CAMBRIDGE — For now, it doesn’t look like much.
On this patch of lawn the size of a studio apartment, a cluster of bare twigs pokes up from an oval of freshly turned soil, with just some delicate orange leaves — or red berries — clinging to them.
About three dozen species of trees, plants, and bushes have been planted here, all bunched so closely that they’re nearly on top of each other. None stands more than waist high, and many are so young and delicate, one wrong step could snap them in half.
Check back in a few short years, and then a few more years after that. If all goes according to plan, a forest will stand in this spot, as mighty as it is miniature.
Right here, in a resident’s front yard.
This, said owner Susan Filene, is a “Miyawaki forest,” a planting technique designed to squeeze the maximum environmental effect out of smaller spaces such as the patch of dirt between her front door and the sidewalk. Typically, they’re planted by volunteers on public land.
But Filene, known for her advocacy to allow residents to keep chickens in the city, believes she’s the first person in the region to install one on private property. And she hopes she’s not the last.
“Can you imagine an entire street of forests?” she said.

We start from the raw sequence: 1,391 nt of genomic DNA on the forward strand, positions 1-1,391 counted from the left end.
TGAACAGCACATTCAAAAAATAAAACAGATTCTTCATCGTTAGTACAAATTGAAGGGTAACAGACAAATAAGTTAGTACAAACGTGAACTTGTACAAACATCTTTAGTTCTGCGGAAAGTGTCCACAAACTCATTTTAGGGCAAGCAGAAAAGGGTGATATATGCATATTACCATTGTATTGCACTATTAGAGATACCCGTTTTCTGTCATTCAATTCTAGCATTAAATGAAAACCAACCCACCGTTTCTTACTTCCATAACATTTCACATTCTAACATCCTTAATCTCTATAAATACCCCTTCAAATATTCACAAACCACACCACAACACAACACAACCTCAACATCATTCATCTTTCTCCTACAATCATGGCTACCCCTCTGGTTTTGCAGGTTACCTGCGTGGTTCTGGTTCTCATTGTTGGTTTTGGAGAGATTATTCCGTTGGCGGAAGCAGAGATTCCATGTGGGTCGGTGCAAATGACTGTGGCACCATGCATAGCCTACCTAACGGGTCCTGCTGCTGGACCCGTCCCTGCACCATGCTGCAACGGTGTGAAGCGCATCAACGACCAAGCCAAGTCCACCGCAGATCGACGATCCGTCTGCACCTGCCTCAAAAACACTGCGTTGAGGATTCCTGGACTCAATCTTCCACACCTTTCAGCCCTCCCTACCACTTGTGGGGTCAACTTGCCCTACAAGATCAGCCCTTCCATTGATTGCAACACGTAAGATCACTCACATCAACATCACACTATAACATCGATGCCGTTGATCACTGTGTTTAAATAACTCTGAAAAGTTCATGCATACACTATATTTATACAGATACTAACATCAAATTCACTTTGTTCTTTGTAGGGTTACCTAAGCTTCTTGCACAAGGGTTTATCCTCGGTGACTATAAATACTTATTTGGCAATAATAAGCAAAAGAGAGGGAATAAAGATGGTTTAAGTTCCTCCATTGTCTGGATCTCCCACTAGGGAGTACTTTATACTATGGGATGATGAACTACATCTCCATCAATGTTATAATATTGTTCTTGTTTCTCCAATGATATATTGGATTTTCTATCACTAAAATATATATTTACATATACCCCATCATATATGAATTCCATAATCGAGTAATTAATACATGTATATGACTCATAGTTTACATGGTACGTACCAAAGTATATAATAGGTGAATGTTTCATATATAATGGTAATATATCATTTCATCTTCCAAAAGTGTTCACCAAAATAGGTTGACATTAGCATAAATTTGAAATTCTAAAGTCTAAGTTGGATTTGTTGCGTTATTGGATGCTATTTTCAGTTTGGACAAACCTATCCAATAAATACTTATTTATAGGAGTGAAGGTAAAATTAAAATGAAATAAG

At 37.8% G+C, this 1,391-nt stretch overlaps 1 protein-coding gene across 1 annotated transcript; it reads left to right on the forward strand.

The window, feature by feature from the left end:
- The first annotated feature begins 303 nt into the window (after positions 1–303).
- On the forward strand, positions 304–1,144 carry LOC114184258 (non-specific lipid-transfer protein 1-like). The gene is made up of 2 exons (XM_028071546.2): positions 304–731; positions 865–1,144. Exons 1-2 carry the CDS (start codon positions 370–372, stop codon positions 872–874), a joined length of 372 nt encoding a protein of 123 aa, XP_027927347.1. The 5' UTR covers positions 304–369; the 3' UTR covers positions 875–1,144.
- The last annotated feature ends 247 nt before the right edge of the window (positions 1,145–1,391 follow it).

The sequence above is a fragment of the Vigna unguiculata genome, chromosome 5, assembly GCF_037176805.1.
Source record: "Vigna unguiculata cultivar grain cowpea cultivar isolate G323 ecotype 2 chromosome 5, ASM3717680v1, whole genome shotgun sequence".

Until recently, few people thought of forests this way. But there has been a surge in enthusiasm for the “Miyawaki method,” devised by Japanese botanist Akira Miyawaki, which calls for planting a wide variety of local trees in large numbers and in very tight quarters, mimicking the biodiversity and competition of the natural growth that occurs in the wild.
When done properly, advocates say, the forests bloom 10 times faster than usual. They also nurture an uncommonly rich and complex soil where microorganisms flourish and power growth.
In a Miyawaki forest, after several years of maintenance, nature is allowed to run its course: Some trees soar upward, others die, and a whole ecosystem blooms in a hurry.
“All of those trees will grow together and they will nourish each other and help each other. They actually exchange nutrients just as they do in a big forest,” Filene said. “They will grow very fast because they’re all reaching for the sun.”
In less than a decade, Filene said, the 600-square-foot plot will host trees that are 20 feet tall, or more. The tight grouping of thin, sturdy trees will tower over her home, standing out even on a street lined with large oaks.
Planting it was a community effort that began last year, when a crew of neighbors from local nonprofits and strangers she met on the app Nextdoor helped dig, spread compost, and turn over the soil.
Then, earlier this month, she hosted a block party, complete with snacks, games, and tables for groups focused on environmental issues. Everyone was invited to plant something. By the end, some 40 people, including kids, got their hands dirty.
“It was absolutely wonderful,” she said.
Not all experts are on board with this new approach to planting. They have questioned, among other things, the utility of planting lots of hard-to-source local trees all at once when many won’t survive by design.
But proponents say the environmental benefits are immense.